Can I Keepy My Divorce Records Private?

Can I Keep My Divorce Records Private?

Divorce is a highly personal experience. Most people would prefer to keep details about their divorce within their circle of friends and family. In California, though, most court proceedings are maintained as a matter of public record. Divorce is no exception, but there may be things you can do to keep at least some of your divorce records private.

Sealed Cover

Documents filed under what’s called a ‘sealed cover’ are not accessible to the public. Family law documents that include the following information may be filed under a sealed cover:

  • Paternity;
  • Healthcare records;
  • Financial records;
  • Identifying information about minors; and
  • Information about the identity of a victim of domestic or sexual violence.

If your divorce papers include this type of information, consult with your attorney about ensuring the information is filed under sealed cover.

Motion or Application to Seal

Some documents containing embarrassing or highly personal information are not automatically filed under a sealed cover.

To have these records kept confidential, your attorney may file a motion to seal the record. The motion will be served on all parties. The court then may enter an order granting or denying the request. If granted, not only will the records be hidden from the public, but other parties generally will be prohibited from disclosing information they learn from sealed records.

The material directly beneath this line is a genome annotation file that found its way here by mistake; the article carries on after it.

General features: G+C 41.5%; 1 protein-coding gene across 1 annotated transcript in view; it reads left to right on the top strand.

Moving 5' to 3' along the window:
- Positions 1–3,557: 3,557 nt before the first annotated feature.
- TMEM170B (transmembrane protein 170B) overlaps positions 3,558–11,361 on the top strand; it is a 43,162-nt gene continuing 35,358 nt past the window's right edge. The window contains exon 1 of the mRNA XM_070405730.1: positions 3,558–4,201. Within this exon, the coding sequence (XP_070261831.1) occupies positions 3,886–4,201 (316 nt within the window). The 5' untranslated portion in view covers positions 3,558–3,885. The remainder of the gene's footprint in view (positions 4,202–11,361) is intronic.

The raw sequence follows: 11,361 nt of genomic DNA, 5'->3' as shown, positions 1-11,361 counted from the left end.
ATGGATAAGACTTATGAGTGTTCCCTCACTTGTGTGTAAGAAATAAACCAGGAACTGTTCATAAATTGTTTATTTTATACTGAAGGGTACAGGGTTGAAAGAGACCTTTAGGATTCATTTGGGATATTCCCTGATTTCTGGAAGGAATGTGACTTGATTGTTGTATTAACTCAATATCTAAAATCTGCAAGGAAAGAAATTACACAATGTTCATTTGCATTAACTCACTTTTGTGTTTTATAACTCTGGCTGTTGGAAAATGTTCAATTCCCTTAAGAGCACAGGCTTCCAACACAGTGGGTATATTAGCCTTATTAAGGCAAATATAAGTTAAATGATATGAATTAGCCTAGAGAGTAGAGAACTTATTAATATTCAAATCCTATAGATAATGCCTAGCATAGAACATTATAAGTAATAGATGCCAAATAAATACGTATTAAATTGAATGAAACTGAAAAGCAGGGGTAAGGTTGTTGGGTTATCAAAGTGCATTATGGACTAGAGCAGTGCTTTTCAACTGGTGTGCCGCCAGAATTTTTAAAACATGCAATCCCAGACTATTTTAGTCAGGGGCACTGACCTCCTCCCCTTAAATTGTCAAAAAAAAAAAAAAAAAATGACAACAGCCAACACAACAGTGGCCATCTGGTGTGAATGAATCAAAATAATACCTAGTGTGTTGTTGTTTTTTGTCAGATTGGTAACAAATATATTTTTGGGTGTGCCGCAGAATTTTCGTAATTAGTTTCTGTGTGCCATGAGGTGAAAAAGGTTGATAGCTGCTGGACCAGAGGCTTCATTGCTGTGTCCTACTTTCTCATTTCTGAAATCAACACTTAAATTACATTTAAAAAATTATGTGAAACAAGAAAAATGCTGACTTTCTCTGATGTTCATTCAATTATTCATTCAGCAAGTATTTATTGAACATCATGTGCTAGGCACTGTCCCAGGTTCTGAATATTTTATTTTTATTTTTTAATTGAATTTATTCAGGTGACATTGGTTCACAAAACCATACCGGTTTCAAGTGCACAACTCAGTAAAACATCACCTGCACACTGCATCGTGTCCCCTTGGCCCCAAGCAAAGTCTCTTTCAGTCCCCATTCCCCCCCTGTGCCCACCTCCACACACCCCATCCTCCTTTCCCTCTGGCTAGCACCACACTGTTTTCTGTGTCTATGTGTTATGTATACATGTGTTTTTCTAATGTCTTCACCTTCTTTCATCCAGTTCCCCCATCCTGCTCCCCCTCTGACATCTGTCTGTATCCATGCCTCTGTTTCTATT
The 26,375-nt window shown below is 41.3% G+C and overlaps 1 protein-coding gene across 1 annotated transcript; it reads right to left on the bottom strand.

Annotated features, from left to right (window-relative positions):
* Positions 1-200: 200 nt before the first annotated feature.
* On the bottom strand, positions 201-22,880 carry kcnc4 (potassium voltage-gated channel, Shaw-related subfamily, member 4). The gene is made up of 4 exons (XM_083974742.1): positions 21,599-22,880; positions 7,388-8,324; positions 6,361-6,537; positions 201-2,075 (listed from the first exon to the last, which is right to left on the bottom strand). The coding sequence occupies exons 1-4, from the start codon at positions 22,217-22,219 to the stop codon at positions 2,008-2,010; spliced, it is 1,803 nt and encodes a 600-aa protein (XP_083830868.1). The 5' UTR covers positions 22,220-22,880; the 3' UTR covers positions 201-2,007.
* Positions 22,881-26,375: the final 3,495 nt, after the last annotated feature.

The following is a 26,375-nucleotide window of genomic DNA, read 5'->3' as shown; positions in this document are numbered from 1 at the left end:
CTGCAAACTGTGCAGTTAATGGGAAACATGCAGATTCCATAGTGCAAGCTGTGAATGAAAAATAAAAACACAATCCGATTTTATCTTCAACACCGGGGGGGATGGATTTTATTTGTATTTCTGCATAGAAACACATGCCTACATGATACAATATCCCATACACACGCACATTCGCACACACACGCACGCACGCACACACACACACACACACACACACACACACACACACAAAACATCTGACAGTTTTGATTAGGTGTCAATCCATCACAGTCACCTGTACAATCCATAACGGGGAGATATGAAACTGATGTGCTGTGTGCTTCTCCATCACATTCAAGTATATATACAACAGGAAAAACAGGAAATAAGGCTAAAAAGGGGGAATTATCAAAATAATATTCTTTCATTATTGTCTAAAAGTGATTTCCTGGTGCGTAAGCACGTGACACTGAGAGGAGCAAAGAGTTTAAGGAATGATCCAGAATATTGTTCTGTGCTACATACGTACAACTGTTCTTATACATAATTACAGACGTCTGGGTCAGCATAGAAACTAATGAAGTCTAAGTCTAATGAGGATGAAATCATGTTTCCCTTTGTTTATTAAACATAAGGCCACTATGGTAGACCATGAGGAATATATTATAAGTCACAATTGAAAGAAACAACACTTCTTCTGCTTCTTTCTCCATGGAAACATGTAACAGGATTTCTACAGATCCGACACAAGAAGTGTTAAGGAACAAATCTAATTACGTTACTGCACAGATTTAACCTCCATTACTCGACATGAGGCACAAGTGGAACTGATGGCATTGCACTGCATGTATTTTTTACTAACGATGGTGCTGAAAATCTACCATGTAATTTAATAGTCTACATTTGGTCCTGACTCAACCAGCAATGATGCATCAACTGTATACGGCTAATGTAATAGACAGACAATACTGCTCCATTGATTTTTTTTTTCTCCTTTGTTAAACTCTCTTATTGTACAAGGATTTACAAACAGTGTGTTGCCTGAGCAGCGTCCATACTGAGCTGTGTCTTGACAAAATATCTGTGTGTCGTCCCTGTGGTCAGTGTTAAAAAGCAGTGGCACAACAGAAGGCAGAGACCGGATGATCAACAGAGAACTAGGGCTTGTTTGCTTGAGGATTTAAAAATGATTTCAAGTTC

The term ‘redaction’ means marking out sensitive information in a document. Information may be redacted from documents that are public record. Protected data includes social security numbers and financial account information. So, if you must provide information to the court or opposing counsel that includes your bank account numbers, for example, the account numbers can be redacted.

Learn More About Filing for Divorce

In general, you cannot keep all your divorce records private. However, your attorney may be able to get the court to seal records under certain circumstances.

The attorneys at the Law Offices of Judy L. Burger are experienced at all phases of divorce proceedings. Call us at 415-293-8314 to schedule a private appointment or visit our website. We maintain offices in San Francisco, Marin County, Santa Barbara, Ventura/Oxnard, San Jose, Gold River (Sacramento), Roseville, and surrounding communities.

Parental Access to Child Medical Records

Parental Access to Child Medical Records
If you have never been denied access to your child’s medical records, you may be unaware of the patchwork of laws that generally grant parental rights to them. However, both federal and state laws govern aspects of parental rights to access their children’s medical records, and there are many exceptions to the general rule of access.

The HIPAA Privacy Rule and Child Medical Records